World Library  
Flag as Inappropriate
Email this Article


Article Id: WHEBN0000860897
Reproduction Date:

Title: Tetrahydrozoline  
Author: World Heritage Encyclopedia
Language: English
Subject: Alpha-1 adrenergic receptor, Broxaterol, Mivazerol, Mabuterol, Zinterol
Publisher: World Heritage Encyclopedia


CAS number  N
ChemSpider  YesY
ATC code R01,S01
Jmol-3D images Image 1
Molecular formula C13H16N2
Molar mass 200.28 g/mol
Except where noted otherwise, data are given for materials in their standard state (at 25 °C (77 °F), 100 kPa)
 N   YesY/N?)

Tetrahydrozoline (INN: Tetryzoline), a derivative of imidazoline, is found in over-the-counter eye drops and nasal sprays. Other derivatives include naphazoline, oxymetazoline, and xylometazoline.

Tetrahydrozoline is an alpha agonist and its main mechanism of action is the constriction of conjunctival blood vessels.[1] This serves to relieve the redness of the eye caused by minor ocular irritants.

An urban legend suggests that tetrahydrozoline can cause violent diarrhea if administered orally, such as by putting a few drops of Visine in an unsuspecting person's beverage. However, the actual results of the "Visine Prank" may be worse, varying from severe nausea and vomiting to seizures or a coma. Diarrhea is not a side effect.[2]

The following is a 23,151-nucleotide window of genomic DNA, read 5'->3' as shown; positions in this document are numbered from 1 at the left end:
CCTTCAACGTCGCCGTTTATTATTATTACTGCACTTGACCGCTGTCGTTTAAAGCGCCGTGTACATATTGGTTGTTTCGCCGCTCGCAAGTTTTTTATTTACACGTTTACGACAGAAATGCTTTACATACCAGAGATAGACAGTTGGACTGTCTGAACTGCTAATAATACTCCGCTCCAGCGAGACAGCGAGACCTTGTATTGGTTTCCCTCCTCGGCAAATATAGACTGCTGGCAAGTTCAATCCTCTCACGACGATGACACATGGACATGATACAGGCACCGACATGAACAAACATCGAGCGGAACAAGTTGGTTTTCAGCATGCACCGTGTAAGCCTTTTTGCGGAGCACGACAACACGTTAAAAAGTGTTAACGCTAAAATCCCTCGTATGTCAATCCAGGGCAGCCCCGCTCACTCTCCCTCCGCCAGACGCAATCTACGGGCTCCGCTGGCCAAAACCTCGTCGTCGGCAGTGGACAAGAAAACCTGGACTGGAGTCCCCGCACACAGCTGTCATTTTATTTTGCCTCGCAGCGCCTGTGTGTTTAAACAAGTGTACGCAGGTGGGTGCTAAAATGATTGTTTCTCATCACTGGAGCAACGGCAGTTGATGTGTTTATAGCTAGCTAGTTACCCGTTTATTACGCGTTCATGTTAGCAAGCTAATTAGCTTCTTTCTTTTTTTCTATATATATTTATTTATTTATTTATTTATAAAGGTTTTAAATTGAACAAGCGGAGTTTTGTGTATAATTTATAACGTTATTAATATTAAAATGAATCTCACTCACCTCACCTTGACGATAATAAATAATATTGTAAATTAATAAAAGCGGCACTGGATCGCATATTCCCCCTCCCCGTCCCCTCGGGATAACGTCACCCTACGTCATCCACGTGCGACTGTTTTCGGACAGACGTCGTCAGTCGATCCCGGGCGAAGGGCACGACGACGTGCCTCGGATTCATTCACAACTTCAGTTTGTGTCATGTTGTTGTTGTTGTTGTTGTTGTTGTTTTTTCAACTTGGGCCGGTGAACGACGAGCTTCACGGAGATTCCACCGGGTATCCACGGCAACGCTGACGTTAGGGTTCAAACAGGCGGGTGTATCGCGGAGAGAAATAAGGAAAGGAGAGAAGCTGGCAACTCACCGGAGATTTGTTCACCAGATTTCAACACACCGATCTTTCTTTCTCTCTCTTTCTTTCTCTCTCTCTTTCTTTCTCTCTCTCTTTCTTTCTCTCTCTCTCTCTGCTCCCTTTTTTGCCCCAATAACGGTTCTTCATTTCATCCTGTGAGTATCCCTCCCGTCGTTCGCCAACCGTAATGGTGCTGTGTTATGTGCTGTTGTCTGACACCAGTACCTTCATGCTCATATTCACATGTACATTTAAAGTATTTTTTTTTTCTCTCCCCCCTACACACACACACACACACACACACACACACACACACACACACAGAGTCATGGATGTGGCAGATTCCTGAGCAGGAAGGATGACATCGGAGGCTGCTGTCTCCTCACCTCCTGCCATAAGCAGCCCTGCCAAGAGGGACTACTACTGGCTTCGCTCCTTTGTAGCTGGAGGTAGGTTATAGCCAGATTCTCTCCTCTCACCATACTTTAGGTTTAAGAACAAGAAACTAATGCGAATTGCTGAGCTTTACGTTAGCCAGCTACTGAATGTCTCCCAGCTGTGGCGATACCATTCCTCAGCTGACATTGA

Tetrahydrozoline can be synthesized in one step by the heterocyclization of 1-cyanotetralin with ethylenediamine.[3]


  1. ^ Dahlström M, Lindgren F, Berntsson K et al. (July 2005). "Evidence for different pharmacological targets for imidazoline compounds inhibiting settlement of the barnacle Balanus improvisus". J. Exp. Zoolog. Part a Comp. Exp. Biol. 303 (7): 551–62.  
  2. ^ "Visine Prank: Mickey Red Eyes". Snopes. 29 June 2009. Retrieved 28 July 2010. 
  3. ^ M. E. Synerholm, L. H. Jules, M. Sahyun, U.S. Patent 2,731,471 (1956)

This article was sourced from Creative Commons Attribution-ShareAlike License; additional terms may apply. World Heritage Encyclopedia content is assembled from numerous content providers, Open Access Publishing, and in compliance with The Fair Access to Science and Technology Research Act (FASTR), Wikimedia Foundation, Inc., Public Library of Science, The Encyclopedia of Life, Open Book Publishers (OBP), PubMed, U.S. National Library of Medicine, National Center for Biotechnology Information, U.S. National Library of Medicine, National Institutes of Health (NIH), U.S. Department of Health & Human Services, and, which sources content from all federal, state, local, tribal, and territorial government publication portals (.gov, .mil, .edu). Funding for and content contributors is made possible from the U.S. Congress, E-Government Act of 2002.
Crowd sourced content that is contributed to World Heritage Encyclopedia is peer reviewed and edited by our editorial staff to ensure quality scholarly research articles.
By using this site, you agree to the Terms of Use and Privacy Policy. World Heritage Encyclopedia™ is a registered trademark of the World Public Library Association, a non-profit organization.

Copyright © World Library Foundation. All rights reserved. eBooks from Project Gutenberg are sponsored by the World Library Foundation,
a 501c(4) Member's Support Non-Profit Organization, and is NOT affiliated with any governmental agency or department.